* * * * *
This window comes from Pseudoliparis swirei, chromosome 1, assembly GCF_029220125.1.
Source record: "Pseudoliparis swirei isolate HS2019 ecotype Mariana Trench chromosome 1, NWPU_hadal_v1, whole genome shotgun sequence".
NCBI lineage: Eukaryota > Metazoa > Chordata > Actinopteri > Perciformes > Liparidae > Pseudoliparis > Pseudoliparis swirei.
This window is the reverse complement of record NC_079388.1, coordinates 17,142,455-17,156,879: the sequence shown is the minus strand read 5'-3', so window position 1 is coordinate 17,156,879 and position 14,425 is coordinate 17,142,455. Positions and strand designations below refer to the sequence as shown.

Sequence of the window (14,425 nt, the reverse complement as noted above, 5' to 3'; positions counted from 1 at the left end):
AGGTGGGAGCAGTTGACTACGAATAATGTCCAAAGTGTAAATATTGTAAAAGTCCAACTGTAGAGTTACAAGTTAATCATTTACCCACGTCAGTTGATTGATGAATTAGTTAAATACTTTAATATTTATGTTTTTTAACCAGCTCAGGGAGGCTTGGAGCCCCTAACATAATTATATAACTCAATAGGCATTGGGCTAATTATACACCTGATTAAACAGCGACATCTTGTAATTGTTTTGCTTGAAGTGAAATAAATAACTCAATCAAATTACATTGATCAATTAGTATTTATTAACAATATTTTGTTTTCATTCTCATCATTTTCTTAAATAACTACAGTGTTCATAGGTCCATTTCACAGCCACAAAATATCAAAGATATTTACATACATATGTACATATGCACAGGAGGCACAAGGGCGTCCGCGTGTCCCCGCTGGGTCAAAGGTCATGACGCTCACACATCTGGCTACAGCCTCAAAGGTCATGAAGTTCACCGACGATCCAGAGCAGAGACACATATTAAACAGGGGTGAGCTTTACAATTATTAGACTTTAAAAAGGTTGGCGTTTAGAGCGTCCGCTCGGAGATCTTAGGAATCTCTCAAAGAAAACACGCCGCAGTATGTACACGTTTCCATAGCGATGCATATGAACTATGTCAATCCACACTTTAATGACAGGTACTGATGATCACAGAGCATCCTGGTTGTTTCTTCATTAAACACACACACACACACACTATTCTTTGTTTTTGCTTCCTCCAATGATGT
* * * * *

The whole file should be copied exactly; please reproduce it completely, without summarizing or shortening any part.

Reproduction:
This window comes from Pseudoliparis swirei, chromosome 1, assembly GCF_029220125.1.
Source record: "Pseudoliparis swirei isolate HS2019 ecotype Mariana Trench chromosome 1, NWPU_hadal_v1, whole genome shotgun sequence".
NCBI lineage: Eukaryota > Metazoa > Chordata > Actinopteri > Perciformes > Liparidae > Pseudoliparis > Pseudoliparis swirei.
This window is the reverse complement of record NC_079388.1, coordinates 17,142,455-17,156,879: the sequence shown is the minus strand read 5'-3', so window position 1 is coordinate 17,156,879 and position 14,425 is coordinate 17,142,455. Positions and strand designations below refer to the sequence as shown.

Sequence of the window (14,425 nt, the reverse complement as noted above, 5' to 3'; positions counted from 1 at the left end):
AGGTGGGAGCAGTTGACTACGAATAATGTCCAAAGTGTAAATATTGTAAAAGTCCAACTGTAGAGTTACAAGTTAATCATTTACCCACGTCAGTTGATTGATGAATTAGTTAAATACTTTAATATTTATGTTTTTTAACCAGCTCAGGGAGGCTTGGAGCCCCTAACATAATTATATAACTCAATAGGCATTGGGCTAATTATACACCTGATTAAACAGCGACATCTTGTAATTGTTTTGCTTGAAGTGAAATAAATAACTCAATCAAATTACATTGATCAATTAGTATTTATTAACAATATTTTGTTTTCATTCTCATCATTTTCTTAAATAACTACAGTGTTCATAGGTCCATTTCACAGCCACAAAATATCAAAGATATTTACATACATATGTACATATGCACAGGAGGCACAAGGGCGTCCGCGTGTCCCCGCTGGGTCAAAGGTCATGACGCTCACACATCTGGCTACAGCCTCAAAGGTCATGAAGTTCACCGACGATCCAGAGCAGAGACACATATTAAACAGGGGTGAGCTTTACAATTATTAGACTTTAAAAAGGTTGGCGTTTAGAGCGTCCGCTCGGAGATCTTAGGAATCTCTCAAAGAAAACACGCCGCAGTATGTACACGTTTCCATAGCGATGCATATGAACTATGTCAATCCACACTTTAATGACAGGTACTGATGATCACAGAGCATCCTGGTTGTTTCTTCATTAAACACACACACACACACACTATTCTTTGTTTTTGCTTCCTCCAATGATGT